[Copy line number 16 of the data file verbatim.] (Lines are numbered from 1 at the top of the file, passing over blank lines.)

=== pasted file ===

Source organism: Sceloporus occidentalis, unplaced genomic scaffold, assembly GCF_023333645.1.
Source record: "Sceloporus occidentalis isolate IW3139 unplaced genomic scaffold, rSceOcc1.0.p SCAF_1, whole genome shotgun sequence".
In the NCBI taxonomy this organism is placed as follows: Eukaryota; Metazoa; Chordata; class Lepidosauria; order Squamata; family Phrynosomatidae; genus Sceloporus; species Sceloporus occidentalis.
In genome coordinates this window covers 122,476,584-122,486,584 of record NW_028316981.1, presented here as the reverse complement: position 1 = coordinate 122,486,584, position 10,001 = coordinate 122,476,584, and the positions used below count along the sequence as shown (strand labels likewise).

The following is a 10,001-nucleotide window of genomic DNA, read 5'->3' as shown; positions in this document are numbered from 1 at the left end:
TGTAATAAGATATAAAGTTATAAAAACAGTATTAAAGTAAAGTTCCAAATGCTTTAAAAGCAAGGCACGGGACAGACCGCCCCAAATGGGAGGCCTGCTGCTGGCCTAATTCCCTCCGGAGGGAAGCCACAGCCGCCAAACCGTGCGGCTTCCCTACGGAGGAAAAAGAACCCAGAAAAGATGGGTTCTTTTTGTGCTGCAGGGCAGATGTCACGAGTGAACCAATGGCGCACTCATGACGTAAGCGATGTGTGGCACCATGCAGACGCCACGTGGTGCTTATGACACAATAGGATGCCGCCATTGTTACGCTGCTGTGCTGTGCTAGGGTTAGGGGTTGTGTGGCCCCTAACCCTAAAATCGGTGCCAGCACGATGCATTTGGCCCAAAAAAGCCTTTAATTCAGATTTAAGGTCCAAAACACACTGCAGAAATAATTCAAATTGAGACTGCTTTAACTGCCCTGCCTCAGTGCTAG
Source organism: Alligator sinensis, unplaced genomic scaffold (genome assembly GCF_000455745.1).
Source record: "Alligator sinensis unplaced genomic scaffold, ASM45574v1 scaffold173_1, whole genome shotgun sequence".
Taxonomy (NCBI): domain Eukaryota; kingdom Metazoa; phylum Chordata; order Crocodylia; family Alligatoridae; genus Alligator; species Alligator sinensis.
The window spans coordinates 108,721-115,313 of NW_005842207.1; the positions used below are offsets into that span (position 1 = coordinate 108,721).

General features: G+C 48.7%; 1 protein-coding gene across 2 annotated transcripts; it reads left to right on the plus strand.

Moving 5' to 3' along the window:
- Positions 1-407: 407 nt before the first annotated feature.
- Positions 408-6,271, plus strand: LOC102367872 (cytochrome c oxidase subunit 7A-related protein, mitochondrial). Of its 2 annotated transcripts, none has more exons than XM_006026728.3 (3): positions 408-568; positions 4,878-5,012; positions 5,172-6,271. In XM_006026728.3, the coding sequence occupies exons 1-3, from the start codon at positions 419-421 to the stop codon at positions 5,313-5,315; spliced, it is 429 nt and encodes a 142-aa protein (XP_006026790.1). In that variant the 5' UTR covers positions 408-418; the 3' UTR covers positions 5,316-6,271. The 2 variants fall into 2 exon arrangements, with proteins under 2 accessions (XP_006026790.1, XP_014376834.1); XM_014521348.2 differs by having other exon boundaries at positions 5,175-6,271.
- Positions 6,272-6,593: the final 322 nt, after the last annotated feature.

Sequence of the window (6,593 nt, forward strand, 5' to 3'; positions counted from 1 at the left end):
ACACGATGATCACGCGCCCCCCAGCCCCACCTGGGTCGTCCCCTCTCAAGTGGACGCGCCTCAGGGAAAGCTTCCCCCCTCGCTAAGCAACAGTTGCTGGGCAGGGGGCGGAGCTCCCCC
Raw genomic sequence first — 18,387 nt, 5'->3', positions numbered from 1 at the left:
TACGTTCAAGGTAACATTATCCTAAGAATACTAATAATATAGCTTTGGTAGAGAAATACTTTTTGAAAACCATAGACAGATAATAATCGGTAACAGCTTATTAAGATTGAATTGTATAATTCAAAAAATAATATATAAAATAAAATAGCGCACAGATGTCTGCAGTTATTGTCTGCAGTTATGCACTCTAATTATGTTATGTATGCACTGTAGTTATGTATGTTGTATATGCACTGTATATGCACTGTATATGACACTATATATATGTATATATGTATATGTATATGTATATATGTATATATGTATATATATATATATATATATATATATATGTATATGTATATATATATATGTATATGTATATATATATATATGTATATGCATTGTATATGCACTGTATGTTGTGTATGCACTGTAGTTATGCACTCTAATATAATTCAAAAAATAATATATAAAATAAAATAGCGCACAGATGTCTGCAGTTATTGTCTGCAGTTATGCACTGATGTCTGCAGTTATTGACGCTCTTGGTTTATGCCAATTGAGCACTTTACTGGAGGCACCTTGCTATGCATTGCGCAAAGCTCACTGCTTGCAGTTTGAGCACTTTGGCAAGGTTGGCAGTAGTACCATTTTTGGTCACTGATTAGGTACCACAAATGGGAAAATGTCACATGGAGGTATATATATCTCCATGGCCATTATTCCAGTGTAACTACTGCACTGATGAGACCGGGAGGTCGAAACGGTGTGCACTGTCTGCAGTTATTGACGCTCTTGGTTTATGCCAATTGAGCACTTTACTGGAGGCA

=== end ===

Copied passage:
Sequence of the window (6,593 nt, forward strand, 5' to 3'; positions counted from 1 at the left end):